- See New Paintings:  Zander Blom at the Stevenson Johannesburg, February 2 2019 – March 22 2019

3. ON THE MINES: DAVID GOLDBLATT

Before he died last year, David Goldblatt, one of the grandest of the grand old men of South African photography, helped conceptualise this exhibition. For the first time ever, it brings together a series of 85 photographs of the gold mines and surrounding communities that made up the 1973 book of the same title. The book – and the exhibition –include text by Nobel Laureate Nadine Gordimer, a close friend of Goldblatt’s who, like him, grew up on the East Rand of Gauteng surrounded by mines, and so understood them intimately.

Gelatin silver print. 45 x 30 cm.
“Boss Boy” detail, Battery Reef, Randfontein Estates Gold Mine, 1966 Gelatin silver print. 45 x 30 cm.
Image: David Goldblatt / Norval Foundation
Gelatin silver print. 44 x 31 cm.
Masotho shaftsinking Machine Man, President Steyn No. 4, welkom, 1969 Gelatin silver print. 44 x 31 cm.
Image: David Goldblatt / Norval Foundation

Apart from the rare opportunity to see the photographs that went into On the Mines together, it’s a wonderful opportunity to re-examine the people, politics, power and poignance in this series of photographs – to understand the mines and what they represented as the engine of the South African economy as seen through the quiet, dispassionate, but preternaturally attuned, eye of Goldblatt.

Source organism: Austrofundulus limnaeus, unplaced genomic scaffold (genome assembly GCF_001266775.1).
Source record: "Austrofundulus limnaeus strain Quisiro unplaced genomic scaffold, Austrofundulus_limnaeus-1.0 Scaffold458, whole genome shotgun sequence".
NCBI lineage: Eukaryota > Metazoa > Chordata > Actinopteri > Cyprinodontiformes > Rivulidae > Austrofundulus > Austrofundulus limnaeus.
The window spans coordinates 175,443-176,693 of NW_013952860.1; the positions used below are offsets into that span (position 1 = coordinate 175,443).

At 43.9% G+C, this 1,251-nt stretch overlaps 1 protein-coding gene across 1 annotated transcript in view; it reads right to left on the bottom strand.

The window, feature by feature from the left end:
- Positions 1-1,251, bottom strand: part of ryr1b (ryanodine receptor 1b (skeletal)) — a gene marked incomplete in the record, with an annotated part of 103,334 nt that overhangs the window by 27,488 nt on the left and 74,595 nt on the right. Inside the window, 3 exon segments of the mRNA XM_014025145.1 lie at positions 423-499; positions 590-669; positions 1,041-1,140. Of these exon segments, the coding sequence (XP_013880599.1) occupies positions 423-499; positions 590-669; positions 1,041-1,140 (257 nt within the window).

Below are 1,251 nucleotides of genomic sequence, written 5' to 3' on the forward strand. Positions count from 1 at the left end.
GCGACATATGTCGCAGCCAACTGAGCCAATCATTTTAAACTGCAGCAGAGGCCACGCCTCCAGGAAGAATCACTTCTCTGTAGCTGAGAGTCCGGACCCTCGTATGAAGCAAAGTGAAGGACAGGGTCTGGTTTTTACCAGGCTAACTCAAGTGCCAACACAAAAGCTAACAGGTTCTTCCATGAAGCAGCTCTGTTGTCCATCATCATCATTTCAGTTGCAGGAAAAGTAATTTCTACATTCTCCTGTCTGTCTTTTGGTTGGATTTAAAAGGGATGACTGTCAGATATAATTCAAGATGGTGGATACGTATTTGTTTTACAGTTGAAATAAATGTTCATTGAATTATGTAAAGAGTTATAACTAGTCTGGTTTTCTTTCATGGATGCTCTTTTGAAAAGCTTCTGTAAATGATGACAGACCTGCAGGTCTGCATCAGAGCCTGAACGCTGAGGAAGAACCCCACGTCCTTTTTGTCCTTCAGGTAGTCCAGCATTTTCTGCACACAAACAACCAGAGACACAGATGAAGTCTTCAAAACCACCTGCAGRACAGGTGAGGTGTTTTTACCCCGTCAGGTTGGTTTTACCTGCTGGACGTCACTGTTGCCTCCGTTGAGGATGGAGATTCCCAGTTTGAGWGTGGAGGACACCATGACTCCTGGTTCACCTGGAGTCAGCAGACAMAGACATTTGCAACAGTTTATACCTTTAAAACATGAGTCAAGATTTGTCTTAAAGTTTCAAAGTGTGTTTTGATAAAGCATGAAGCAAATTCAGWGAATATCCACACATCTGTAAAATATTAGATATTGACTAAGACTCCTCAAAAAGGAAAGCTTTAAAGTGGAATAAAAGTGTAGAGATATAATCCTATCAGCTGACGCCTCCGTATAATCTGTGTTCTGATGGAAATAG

Gelatin silver print. 46 x 46 cm.
Novice mineworker from the Transkei, in the Fanakolo school, Hartebeesfontein Gold Mine, Welkom, 1972 Gelatin silver print. 46 x 46 cm.
Image: David Goldblatt / Norval Foundation

Chief curator Owen Martin says, “Goldblatt’s contribution to South African visual culture transformed documentary photography in the country through an observational style that rigorously engaged with the social issues of his lifetime.” And beyond.

- See On the Mines: David Goldblatt at The Norval Foundation, February 13 2019 –August 11 2019